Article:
Once the test set has been verified and confirmed its optimal operation, the next step is to verify the test modes utilized in PF testing: UST, GST-g, and GST-GND.  
Finally, the field is not always an ideal place for testing and external factors influencing the measurements must be considered, especially: temperature, moisture, contamination, and handling of the tap.
Estimating the Temperature of the Bushing
Although PF measurements are obtained from accurate instruments, results need to be corrected to 20°C for trending analysis and comparison against nameplate data. Temperature correction is highly dependent on insulating material and its structure, ageing condition, presence of moisture or contamination, so that a fixed correction factor from a reference table may introduce some error in the corrected value by over or undercompensating. An alternate correction method is the Individual Temperature Compensation (ITC), which calculates an accurate correction factor based on a variable frequency PF measurement and the fact that a power factor at a certain temperature and frequency corresponds to a measurement made at different temperature and frequency.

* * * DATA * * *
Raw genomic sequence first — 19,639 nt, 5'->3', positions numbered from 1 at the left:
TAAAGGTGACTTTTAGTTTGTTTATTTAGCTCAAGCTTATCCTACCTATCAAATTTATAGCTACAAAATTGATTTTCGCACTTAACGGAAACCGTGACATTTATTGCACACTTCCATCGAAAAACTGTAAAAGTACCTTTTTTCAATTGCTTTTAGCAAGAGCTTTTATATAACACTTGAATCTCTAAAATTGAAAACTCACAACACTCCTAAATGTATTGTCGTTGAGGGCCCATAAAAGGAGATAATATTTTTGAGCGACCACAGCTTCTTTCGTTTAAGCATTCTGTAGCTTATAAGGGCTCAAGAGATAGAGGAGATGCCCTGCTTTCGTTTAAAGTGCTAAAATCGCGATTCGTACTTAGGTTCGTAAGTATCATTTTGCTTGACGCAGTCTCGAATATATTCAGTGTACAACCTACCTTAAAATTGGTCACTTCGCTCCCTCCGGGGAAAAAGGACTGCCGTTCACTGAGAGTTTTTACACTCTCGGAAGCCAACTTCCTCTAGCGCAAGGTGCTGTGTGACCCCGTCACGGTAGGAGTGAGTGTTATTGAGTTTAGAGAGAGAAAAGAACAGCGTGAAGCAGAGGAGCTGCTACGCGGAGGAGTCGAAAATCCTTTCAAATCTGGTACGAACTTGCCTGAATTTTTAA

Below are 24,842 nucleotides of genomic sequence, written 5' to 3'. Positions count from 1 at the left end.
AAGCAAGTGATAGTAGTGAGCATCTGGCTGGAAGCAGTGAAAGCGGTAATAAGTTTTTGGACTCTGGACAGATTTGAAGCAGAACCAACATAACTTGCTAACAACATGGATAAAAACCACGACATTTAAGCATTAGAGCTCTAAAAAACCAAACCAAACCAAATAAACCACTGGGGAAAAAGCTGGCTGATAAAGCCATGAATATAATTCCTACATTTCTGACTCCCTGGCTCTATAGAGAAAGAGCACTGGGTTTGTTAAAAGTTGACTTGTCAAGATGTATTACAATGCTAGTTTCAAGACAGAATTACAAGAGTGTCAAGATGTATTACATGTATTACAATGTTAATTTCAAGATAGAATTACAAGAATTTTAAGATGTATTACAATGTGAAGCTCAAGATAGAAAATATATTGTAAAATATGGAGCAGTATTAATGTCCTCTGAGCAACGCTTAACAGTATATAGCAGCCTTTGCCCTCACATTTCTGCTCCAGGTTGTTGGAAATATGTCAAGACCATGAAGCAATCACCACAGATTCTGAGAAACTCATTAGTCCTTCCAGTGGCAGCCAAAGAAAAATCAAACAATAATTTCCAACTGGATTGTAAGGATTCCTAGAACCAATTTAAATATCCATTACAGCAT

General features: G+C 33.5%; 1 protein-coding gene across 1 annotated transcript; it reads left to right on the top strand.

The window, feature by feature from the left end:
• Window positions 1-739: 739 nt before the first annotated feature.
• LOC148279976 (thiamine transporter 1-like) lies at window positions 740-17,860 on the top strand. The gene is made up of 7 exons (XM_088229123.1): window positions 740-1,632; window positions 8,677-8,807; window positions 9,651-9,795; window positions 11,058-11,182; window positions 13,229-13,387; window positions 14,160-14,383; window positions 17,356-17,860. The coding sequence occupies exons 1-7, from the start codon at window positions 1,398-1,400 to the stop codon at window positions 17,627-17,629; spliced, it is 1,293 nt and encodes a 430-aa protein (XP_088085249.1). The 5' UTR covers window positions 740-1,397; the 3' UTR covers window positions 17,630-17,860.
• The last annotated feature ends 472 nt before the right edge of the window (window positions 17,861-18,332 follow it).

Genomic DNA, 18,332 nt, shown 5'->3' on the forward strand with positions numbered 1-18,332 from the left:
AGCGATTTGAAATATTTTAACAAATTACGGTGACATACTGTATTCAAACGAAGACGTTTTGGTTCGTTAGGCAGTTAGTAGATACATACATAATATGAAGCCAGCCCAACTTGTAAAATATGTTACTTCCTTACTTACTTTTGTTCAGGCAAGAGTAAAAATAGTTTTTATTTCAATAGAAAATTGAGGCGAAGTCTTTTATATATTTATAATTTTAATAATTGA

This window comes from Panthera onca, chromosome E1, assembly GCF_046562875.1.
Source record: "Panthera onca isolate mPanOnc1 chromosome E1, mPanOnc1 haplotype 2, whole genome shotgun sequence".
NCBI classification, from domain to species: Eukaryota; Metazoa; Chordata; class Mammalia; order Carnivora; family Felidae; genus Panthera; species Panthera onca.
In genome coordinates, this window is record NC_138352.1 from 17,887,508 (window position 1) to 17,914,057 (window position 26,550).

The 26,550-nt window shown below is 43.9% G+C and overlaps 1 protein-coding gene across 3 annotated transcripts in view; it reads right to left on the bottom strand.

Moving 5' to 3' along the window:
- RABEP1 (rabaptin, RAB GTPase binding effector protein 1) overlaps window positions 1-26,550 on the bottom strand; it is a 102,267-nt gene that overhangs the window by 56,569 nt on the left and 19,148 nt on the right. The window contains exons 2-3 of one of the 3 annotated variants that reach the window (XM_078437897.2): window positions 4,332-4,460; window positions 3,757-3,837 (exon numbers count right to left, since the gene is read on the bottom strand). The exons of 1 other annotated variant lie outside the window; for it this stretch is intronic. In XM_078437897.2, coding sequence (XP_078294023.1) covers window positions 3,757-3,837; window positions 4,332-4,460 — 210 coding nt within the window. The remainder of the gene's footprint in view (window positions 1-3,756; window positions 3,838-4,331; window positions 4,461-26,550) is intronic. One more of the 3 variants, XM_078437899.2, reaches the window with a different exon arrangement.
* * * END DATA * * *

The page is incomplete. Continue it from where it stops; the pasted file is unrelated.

Bushings 500

Figure5 950
Figure 5. Example of bushing PF temperature dependence

Despite the method, proper determination of the bushing temperature is required to avoid introducing a higher error in the corrected value. Since there is no direct measurement of the bushing temperature, it must be estimated, and the recommended approach is calculating the average from the transformer top oil temperature and the ambient temperature.
It is common practice to consider 0°C (32°F) to be the lowest temperature acceptable for testing. Dielectric testing has been performed below this value, but special attention must be given to the results obtained. It is always recommended to discuss results with the manufacturer.
Temperature correction factors for specimens at high temperatures (above 40°C) may be limited by the reference tables; however, ITC provides accurate correction of C1 PF at a wide range of temperatures, even greater than 55°C.
Correct Handling of the Capacitance Tap for C1 and C2 Measurements
In a capacitance graded bushing, the test tap is a component which main purpose is to provide access to measure the bushing capacitance and power factor. The voltage tap, in addition, can be used for permanent voltage measurement or online monitoring of PF or partial discharge.